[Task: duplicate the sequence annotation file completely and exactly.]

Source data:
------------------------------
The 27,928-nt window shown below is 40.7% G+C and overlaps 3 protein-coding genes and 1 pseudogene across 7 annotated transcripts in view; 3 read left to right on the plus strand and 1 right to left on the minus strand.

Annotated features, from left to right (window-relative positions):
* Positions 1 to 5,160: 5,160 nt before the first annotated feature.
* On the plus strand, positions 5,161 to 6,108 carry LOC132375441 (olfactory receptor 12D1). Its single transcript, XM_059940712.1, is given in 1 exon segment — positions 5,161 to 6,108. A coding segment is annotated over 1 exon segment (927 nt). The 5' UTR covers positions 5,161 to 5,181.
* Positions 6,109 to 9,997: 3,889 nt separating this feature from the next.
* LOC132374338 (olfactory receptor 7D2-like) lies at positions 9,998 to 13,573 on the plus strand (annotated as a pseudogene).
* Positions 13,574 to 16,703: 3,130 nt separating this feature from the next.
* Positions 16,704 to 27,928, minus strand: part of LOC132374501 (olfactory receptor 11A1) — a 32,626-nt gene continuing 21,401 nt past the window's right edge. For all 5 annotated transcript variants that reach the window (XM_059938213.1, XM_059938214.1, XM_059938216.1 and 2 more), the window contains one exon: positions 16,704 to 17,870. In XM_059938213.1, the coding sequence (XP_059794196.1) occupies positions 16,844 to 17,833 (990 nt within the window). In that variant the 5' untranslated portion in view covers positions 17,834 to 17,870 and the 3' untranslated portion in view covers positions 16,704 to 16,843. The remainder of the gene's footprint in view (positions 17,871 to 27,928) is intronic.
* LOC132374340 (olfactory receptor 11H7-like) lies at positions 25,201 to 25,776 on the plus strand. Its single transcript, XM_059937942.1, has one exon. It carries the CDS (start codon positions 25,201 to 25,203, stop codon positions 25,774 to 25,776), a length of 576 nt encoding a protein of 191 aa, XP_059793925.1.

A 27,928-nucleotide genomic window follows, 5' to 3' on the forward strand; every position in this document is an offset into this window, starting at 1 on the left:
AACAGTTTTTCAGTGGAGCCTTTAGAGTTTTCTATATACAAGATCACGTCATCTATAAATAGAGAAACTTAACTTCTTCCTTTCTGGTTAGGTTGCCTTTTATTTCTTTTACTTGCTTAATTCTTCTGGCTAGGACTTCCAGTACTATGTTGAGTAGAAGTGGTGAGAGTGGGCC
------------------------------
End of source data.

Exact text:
The 27,928-nt window shown below is 40.7% G+C and overlaps 3 protein-coding genes and 1 pseudogene across 7 annotated transcripts in view; 3 read left to right on the plus strand and 1 right to left on the minus strand.

Annotated features, from left to right (window-relative positions):
* Positions 1 to 5,160: 5,160 nt before the first annotated feature.
* On the plus strand, positions 5,161 to 6,108 carry LOC132375441 (olfactory receptor 12D1). Its single transcript, XM_059940712.1, is given in 1 exon segment — positions 5,161 to 6,108. A coding segment is annotated over 1 exon segment (927 nt). The 5' UTR covers positions 5,161 to 5,181.
* Positions 6,109 to 9,997: 3,889 nt separating this feature from the next.
* LOC132374338 (olfactory receptor 7D2-like) lies at positions 9,998 to 13,573 on the plus strand (annotated as a pseudogene).
* Positions 13,574 to 16,703: 3,130 nt separating this feature from the next.
* Positions 16,704 to 27,928, minus strand: part of LOC132374501 (olfactory receptor 11A1) — a 32,626-nt gene continuing 21,401 nt past the window's right edge. For all 5 annotated transcript variants that reach the window (XM_059938213.1, XM_059938214.1, XM_059938216.1 and 2 more), the window contains one exon: positions 16,704 to 17,870. In XM_059938213.1, the coding sequence (XP_059794196.1) occupies positions 16,844 to 17,833 (990 nt within the window). In that variant the 5' untranslated portion in view covers positions 17,834 to 17,870 and the 3' untranslated portion in view covers positions 16,704 to 16,843. The remainder of the gene's footprint in view (positions 17,871 to 27,928) is intronic.
* LOC132374340 (olfactory receptor 11H7-like) lies at positions 25,201 to 25,776 on the plus strand. Its single transcript, XM_059937942.1, has one exon. It carries the CDS (start codon positions 25,201 to 25,203, stop codon positions 25,774 to 25,776), a length of 576 nt encoding a protein of 191 aa, XP_059793925.1.

A 27,928-nucleotide genomic window follows, 5' to 3' on the forward strand; every position in this document is an offset into this window, starting at 1 on the left:
AACAGTTTTTCAGTGGAGCCTTTAGAGTTTTCTATATACAAGATCACGTCATCTATAAATAGAGAAACTTAACTTCTTCCTTTCTGGTTAGGTTGCCTTTTATTTCTTTTACTTGCTTAATTCTTCTGGCTAGGACTTCCAGTACTATGTTGAGTAGAAGTGGTGAGAGTGGGCC